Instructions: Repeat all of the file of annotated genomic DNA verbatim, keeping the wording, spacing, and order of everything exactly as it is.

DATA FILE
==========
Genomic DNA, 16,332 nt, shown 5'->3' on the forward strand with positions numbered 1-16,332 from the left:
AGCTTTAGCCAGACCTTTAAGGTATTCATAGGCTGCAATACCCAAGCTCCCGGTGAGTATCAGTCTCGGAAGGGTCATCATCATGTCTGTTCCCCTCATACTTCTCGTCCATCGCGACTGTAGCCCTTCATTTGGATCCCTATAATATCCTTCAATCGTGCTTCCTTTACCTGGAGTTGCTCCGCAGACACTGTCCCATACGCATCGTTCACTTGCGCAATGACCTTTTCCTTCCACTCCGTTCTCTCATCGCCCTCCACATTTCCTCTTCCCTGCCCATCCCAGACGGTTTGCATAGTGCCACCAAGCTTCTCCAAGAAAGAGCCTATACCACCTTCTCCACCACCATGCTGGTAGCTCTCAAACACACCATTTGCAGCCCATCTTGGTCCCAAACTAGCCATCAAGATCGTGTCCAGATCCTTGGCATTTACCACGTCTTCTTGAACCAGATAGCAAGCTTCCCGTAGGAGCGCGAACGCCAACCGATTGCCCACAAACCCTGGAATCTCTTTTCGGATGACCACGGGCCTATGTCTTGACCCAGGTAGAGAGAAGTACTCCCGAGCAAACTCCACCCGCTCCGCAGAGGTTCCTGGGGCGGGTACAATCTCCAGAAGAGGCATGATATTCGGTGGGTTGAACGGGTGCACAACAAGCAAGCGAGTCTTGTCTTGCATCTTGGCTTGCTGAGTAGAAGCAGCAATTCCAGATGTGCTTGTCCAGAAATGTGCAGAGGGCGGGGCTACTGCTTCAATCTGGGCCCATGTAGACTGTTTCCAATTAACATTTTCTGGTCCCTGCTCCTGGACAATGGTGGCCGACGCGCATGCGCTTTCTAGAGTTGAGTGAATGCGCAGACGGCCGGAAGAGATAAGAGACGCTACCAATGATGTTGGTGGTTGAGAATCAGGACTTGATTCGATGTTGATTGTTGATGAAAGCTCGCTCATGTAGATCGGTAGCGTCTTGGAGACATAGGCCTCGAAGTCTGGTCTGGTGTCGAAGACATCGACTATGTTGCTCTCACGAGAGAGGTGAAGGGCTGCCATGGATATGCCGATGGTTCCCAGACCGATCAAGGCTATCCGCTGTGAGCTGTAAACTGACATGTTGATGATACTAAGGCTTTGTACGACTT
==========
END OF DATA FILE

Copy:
Genomic DNA, 16,332 nt, shown 5'->3' on the forward strand with positions numbered 1-16,332 from the left:
AGCTTTAGCCAGACCTTTAAGGTATTCATAGGCTGCAATACCCAAGCTCCCGGTGAGTATCAGTCTCGGAAGGGTCATCATCATGTCTGTTCCCCTCATACTTCTCGTCCATCGCGACTGTAGCCCTTCATTTGGATCCCTATAATATCCTTCAATCGTGCTTCCTTTACCTGGAGTTGCTCCGCAGACACTGTCCCATACGCATCGTTCACTTGCGCAATGACCTTTTCCTTCCACTCCGTTCTCTCATCGCCCTCCACATTTCCTCTTCCCTGCCCATCCCAGACGGTTTGCATAGTGCCACCAAGCTTCTCCAAGAAAGAGCCTATACCACCTTCTCCACCACCATGCTGGTAGCTCTCAAACACACCATTTGCAGCCCATCTTGGTCCCAAACTAGCCATCAAGATCGTGTCCAGATCCTTGGCATTTACCACGTCTTCTTGAACCAGATAGCAAGCTTCCCGTAGGAGCGCGAACGCCAACCGATTGCCCACAAACCCTGGAATCTCTTTTCGGATGACCACGGGCCTATGTCTTGACCCAGGTAGAGAGAAGTACTCCCGAGCAAACTCCACCCGCTCCGCAGAGGTTCCTGGGGCGGGTACAATCTCCAGAAGAGGCATGATATTCGGTGGGTTGAACGGGTGCACAACAAGCAAGCGAGTCTTGTCTTGCATCTTGGCTTGCTGAGTAGAAGCAGCAATTCCAGATGTGCTTGTCCAGAAATGTGCAGAGGGCGGGGCTACTGCTTCAATCTGGGCCCATGTAGACTGTTTCCAATTAACATTTTCTGGTCCCTGCTCCTGGACAATGGTGGCCGACGCGCATGCGCTTTCTAGAGTTGAGTGAATGCGCAGACGGCCGGAAGAGATAAGAGACGCTACCAATGATGTTGGTGGTTGAGAATCAGGACTTGATTCGATGTTGATTGTTGATGAAAGCTCGCTCATGTAGATCGGTAGCGTCTTGGAGACATAGGCCTCGAAGTCTGGTCTGGTGTCGAAGACATCGACTATGTTGCTCTCACGAGAGAGGTGAAGGGCTGCCATGGATATGCCGATGGTTCCCAGACCGATCAAGGCTATCCGCTGTGAGCTGTAAACTGACATGTTGATGATACTAAGGCTTTGTACGACTT